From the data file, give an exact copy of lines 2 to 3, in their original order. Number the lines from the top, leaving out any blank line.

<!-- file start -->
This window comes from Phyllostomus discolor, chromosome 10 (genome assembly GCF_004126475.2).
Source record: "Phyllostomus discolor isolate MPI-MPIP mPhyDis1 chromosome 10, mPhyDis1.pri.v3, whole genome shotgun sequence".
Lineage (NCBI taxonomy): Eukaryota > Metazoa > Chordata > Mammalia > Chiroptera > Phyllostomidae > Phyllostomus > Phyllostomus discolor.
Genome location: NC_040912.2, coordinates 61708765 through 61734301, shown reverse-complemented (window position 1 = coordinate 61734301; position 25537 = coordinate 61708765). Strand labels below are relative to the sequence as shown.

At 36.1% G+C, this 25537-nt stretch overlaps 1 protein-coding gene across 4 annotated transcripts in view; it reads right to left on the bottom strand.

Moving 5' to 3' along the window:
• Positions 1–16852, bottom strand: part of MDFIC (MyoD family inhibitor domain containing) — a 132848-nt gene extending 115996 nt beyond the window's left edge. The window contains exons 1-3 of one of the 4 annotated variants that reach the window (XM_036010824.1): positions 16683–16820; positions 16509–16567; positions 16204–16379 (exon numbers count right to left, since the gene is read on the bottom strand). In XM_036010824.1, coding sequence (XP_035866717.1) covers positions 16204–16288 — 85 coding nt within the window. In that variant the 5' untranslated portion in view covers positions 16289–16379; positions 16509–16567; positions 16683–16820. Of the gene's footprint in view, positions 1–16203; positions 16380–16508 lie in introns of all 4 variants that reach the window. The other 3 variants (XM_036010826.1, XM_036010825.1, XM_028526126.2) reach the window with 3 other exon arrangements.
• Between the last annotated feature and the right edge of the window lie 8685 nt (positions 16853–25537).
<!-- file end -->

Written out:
Source record: "Phyllostomus discolor isolate MPI-MPIP mPhyDis1 chromosome 10, mPhyDis1.pri.v3, whole genome shotgun sequence".
Lineage (NCBI taxonomy): Eukaryota > Metazoa > Chordata > Mammalia > Chiroptera > Phyllostomidae > Phyllostomus > Phyllostomus discolor.